September 1, 2017

Fort Wayne Regionals Deck Power Rankings

Welcome to the debut of PokeStats's new Deck Power Rankings! Last season, I ranked decks based on a set of algorithms I created that accounted for previous meta presence, finishes, and upcoming cards/expected techs. However, these formulas ultimately fell short of the accuracy I hoped to achieve, so for this new season, I'm trying something different. My new system is similar to the way ESPN does their Power Rankings of sports teams (most notably the NFL): prior to every weekend's (or major tournament, in Pokemon's case), dozens of NFL experts are asked to rank the teams from best to worst. Point values are assigned to each team in each set of rankings, and the points are averaged out to create the final rankings.

My system works in a similar way. For these first rankings, a fairly small sample of top players was interviewed, although I plan to increase this number for future rankings. I simply asked each player to list their top 10 decks for Fort Wayne Regionals, gave the #1 decks 10 points, #2 decks 9 points, and so on, and then simply added the points together.

So without further ado, here are PokeStats's first Deck Power Rankings of the new season - hopefully an accurate representation of what decks should be expected at Fort Wayne Regionals!
The first thing that stood out to me was, of course, the tie for first place! Some players considered Trevenant the best deck and others claimed it's Darkrai, but both decks (as well as Night March) were always highly rated. (Night March was almost always behind the other two.) However, Trevenant never fell outside the top 3 in any individual player's rankings, while at least one player had Darkrai outside their top 3.

Darkrai, Trev, and Night March make up a clear trio of top decks, with Night March having over twice as many points as the 4th-ranked deck, Espeon-GX/Garbodor. One of the stories to watch in Fort Wayne is how well Garbodor decks translate to Expanded. Expanded is an Item-heavy format and it will be interesting to see decks adapt. The Charizard Lounge's Andrew Wambolt also pointed out that Espeon/Garb and Drampa/Garb will bring Garbotoxin back into Expanded, where it's been largely unseen at recent events. This could be problematic for some decks.

Slightly behind Espeon-GX comes a trio of heavy-hitting decks: Volcanion, Gardevoir-GX, and M Rayquaza-EX. The first and third of those have proved their worth in Expanded before; Gardevoir is the newbie, but there seems no reason why its success in Standard cannot translate over to Expanded.

Primal Groudon sees a slight decrease in favorability with the popularity of Turbo Dark (a deck that surprisingly has a decent Groudon matchup according to many players) and Gardevoir-GX, which can one-shot Primal Groudon with relative ease if it can get around Focus Sash.

Seismitoad decks are probably going to be played in a variety of ways; the most popular with the players I interviewed was Toad/Bats, but Garbodor, Seviper/Lasers, and Giratina-EX all seem to be worthy partners as well. Toad is a bastion of the Expanded format and I'm fairly certain it will crack the top 32 at Fort Wayne, and maybe go further.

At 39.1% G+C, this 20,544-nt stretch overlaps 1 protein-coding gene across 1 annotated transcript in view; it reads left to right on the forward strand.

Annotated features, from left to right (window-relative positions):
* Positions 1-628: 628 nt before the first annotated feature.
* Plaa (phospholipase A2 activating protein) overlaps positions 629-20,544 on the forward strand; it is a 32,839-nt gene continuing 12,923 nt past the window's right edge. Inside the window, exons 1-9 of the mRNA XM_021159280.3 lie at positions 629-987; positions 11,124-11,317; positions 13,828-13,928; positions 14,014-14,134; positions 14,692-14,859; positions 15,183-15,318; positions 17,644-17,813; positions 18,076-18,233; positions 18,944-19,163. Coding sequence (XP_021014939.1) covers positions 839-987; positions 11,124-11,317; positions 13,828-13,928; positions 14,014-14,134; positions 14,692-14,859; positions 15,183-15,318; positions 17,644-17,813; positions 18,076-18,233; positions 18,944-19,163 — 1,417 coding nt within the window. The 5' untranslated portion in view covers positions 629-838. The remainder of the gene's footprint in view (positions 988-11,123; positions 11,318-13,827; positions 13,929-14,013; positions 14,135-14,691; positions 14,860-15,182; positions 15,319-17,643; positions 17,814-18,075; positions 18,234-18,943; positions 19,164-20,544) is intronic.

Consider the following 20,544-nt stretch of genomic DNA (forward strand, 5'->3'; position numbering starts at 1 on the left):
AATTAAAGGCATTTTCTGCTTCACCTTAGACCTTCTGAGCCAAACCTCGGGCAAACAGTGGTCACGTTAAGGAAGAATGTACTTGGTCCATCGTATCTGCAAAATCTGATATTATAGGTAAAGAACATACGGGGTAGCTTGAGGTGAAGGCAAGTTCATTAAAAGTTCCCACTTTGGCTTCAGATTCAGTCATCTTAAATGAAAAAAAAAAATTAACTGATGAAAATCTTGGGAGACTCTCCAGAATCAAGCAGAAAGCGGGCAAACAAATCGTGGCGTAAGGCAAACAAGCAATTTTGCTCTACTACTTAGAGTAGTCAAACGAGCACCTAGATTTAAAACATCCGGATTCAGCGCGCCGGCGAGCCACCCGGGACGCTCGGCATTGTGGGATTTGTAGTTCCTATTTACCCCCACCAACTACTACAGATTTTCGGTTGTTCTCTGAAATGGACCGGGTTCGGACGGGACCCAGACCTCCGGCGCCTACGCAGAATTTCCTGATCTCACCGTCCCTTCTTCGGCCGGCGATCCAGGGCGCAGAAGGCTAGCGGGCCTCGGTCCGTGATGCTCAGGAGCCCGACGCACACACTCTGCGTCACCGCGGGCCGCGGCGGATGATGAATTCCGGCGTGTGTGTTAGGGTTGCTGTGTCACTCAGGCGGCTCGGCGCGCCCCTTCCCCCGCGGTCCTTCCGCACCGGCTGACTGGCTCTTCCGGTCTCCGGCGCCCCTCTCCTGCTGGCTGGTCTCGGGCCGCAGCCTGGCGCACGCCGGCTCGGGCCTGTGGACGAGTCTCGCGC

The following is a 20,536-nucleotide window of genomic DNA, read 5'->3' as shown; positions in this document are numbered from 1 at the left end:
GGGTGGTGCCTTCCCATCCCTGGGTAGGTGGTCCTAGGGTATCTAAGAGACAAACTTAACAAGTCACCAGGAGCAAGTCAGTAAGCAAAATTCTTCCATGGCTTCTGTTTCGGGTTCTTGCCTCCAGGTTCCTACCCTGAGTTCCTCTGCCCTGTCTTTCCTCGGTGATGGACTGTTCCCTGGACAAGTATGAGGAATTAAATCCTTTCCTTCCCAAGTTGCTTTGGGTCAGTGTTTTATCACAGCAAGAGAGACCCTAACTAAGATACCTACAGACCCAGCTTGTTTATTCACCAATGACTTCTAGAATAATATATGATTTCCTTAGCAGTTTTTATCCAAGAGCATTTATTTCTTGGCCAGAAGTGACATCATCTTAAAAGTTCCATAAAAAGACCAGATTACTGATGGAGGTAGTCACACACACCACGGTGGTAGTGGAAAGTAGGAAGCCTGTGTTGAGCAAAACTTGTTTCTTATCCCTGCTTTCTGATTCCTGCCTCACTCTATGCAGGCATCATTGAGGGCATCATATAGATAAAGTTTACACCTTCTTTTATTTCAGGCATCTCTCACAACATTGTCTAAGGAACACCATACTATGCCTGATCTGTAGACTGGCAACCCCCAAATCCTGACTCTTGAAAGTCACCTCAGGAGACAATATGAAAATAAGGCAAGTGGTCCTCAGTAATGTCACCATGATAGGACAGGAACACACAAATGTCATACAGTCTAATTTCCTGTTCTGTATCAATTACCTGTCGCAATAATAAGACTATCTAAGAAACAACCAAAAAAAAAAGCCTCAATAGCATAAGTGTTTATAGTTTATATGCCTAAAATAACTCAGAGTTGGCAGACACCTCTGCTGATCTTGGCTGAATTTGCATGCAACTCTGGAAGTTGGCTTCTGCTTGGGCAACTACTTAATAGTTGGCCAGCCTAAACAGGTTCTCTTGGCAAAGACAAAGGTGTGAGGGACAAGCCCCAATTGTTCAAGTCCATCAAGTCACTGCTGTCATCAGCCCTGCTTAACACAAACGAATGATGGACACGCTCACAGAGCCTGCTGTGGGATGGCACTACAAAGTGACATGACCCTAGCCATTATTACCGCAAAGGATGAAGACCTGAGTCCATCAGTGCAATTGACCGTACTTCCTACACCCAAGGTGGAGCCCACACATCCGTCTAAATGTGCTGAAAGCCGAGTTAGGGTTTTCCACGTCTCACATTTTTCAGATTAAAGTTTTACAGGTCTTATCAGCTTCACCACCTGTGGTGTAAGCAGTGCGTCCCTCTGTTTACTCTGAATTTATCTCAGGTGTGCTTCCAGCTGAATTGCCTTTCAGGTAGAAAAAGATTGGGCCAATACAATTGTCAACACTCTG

Rounding out the Top 10 we have Raikou/Eels, a deck which Chris Schemanske profiled on SixPrizes recently and which gains some new tricks such as Eelektross BSH. The deck only cracked the top 32 three times last season, but every time it did so, it performed well, with Andrew Mahone piloting it to 18th place and Michael Slutsky and Sam Chen both taking it into the Top 8. The ban of Archeops is extremely beneficial for Eels decks, and the fact that fewer decks will likely be playing Maxie's engines is another plus. Eels also tends to go favorable against Trevenant (using Rough Seas) and Night March (using Karen and keeping up in the Prize trade).

The decks outside the Top 10 are a mixture of old Expanded archetypes (like Blastoise) trying to revive themselves with new cards; and new Standard decks (like Golisopod-GX) translated into Expanded. There are some decks, like Yveltal-EX or Greninja, that saw Expanded success last year; it remains to be seen whether they will succeed at Fort Wayne, but no player I interviewed thought particularly highly of either deck, with a few exceptions who were fans of Yveltal. Also note that Accelgor is largely considered dead in Expanded with the rise of Acerola and Guzma - however, one player I interviewed ranked the deck quite highly, hence its 7 points above.

One thing is certain: there is a very clear "big three" (and to some degree merely a "big two") to watch out for at Fort Wayne. Your deck either needs to be Trevenant, Darkrai, or Night March, or it needs to be able to beat those decks. There are plenty more viable options, and Expanded may well be on its way to being an enjoyable format because of them, but we'll have to wait until the tournament's conclusion to see where we really are. PokeStats will be covering all the action from the year's first Regional live on Twitter, so stay tuned!

Thanks to the following players for contributing to these rankings: Alex Hill, Brad Curcio, Christopher Schemanske, Connor Finton, Jose Marrero, Mike Fouchet, Peter Kica, Rahul Reddy, Ryan Sabelhaus, and Zach Lesage. 

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